Mars Orbiter Crosses Half-way Mark on Journey to Red Planet
Even as Mars prepares to line up opposite to Earth and in line with the Sun, India’s Mars Orbiter has travelled half the distance towards the red planet without glitches so far, said an official press release from the Indian Space Research Organisation (ISRO).
On Wednesday, Mars was at its closest point to Earth, approximately 57 million km away. A phenomenon which occurs every two years, Mars reaches the ‘opposition’ point in its orbit around the Sun. Stargazers can see the Sun setting in the west and Mars in the east during this time.
Since the Orbiter set out on its journey to Mars on December 1 last year, it has travelled close to 340 million km. ISRO said that it crossed the half-way mark at 9.50 am on Wednesday.
Assisted by the Deep Space Network maintained by the Jet Propulsion Laboratory of NASA, ISRO has been continuously monitoring the progress of the orbiter and it was decided that no trajectory correction manoeuvre (TCM) was needed at this time. “If required, the next TCM is planned to be carried out in June,” ISRO officials said.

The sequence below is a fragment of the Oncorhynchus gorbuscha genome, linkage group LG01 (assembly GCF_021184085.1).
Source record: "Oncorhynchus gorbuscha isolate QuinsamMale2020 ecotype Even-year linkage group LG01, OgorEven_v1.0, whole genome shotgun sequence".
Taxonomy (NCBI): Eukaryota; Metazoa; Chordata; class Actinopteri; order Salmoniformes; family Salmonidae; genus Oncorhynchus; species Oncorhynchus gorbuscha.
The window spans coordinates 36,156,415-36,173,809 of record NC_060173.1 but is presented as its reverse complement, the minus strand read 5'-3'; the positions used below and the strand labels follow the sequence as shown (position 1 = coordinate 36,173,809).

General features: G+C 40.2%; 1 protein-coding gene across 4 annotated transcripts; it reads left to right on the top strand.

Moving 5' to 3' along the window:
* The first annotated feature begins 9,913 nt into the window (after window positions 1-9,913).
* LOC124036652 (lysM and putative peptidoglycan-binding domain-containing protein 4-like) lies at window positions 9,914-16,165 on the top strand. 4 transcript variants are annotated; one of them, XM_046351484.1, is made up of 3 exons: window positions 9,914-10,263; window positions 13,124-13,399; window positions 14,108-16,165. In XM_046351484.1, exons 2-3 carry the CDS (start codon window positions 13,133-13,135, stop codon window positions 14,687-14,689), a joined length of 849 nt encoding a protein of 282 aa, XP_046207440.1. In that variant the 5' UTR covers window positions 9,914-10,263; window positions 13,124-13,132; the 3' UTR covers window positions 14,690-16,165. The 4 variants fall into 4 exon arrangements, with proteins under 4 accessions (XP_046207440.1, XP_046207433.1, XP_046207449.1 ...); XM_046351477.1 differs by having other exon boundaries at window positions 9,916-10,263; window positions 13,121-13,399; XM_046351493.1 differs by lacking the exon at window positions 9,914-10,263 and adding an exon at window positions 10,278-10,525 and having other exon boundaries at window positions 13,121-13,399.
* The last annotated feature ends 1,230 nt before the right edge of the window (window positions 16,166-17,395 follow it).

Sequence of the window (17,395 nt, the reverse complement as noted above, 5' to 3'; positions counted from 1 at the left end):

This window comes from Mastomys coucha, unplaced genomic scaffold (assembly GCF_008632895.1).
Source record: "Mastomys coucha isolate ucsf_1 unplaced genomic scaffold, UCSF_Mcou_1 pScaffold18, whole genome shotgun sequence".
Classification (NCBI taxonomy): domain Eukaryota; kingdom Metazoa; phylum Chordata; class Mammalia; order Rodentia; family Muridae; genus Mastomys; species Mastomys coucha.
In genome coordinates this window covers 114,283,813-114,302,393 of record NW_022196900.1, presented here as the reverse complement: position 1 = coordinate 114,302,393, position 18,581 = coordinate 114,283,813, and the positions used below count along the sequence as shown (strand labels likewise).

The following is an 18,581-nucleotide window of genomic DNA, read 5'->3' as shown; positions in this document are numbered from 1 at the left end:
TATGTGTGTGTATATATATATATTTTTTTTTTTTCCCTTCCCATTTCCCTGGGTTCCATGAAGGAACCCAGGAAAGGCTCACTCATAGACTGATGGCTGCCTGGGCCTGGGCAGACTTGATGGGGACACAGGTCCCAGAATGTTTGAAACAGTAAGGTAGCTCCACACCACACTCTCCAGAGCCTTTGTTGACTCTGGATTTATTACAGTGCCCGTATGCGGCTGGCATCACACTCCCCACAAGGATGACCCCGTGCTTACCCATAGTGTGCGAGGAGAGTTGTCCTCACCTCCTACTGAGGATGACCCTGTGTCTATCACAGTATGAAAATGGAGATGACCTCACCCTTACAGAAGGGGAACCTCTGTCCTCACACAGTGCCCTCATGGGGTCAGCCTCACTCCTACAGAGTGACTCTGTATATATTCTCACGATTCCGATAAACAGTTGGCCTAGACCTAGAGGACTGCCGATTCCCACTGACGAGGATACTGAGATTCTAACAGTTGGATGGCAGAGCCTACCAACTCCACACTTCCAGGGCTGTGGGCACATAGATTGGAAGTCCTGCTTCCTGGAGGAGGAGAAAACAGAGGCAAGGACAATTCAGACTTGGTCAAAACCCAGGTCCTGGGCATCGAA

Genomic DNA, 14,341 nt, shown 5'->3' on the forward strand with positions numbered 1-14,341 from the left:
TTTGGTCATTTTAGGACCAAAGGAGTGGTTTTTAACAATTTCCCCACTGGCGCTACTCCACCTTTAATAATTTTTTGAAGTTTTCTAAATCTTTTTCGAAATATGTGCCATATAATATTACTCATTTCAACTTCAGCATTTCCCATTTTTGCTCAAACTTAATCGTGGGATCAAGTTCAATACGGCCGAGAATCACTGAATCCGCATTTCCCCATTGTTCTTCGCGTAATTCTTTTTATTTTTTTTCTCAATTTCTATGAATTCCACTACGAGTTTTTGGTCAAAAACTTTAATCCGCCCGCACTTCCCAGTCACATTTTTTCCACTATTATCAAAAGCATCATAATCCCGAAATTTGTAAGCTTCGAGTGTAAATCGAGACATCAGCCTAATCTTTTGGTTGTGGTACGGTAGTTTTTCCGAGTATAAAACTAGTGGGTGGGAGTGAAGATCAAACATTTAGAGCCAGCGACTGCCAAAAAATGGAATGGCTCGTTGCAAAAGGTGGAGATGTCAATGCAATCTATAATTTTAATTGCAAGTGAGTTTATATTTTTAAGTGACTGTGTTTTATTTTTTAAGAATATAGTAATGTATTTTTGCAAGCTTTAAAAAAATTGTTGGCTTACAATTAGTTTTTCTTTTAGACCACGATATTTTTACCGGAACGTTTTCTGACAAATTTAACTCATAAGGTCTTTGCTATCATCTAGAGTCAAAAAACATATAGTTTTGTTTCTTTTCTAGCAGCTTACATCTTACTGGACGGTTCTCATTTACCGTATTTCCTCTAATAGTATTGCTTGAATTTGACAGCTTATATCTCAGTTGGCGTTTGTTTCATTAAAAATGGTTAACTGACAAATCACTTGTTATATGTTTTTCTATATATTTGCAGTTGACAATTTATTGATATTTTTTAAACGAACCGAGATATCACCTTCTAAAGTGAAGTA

“Periodic tests are being done on different levels of autonomy built into the spacecraft. At present, the radio distance between the spacecraft and Earth is 39 million km. A signal from Earth to the spacecraft and back takes four minutes 15 seconds,” the statement said.
A high gain antenna installed for long-range communications will soon be made operational for further commands to the Orbiter.
So far, the mission has progressed as planned and the Orbiter is slated for insertion into the Martian orbit by September 24.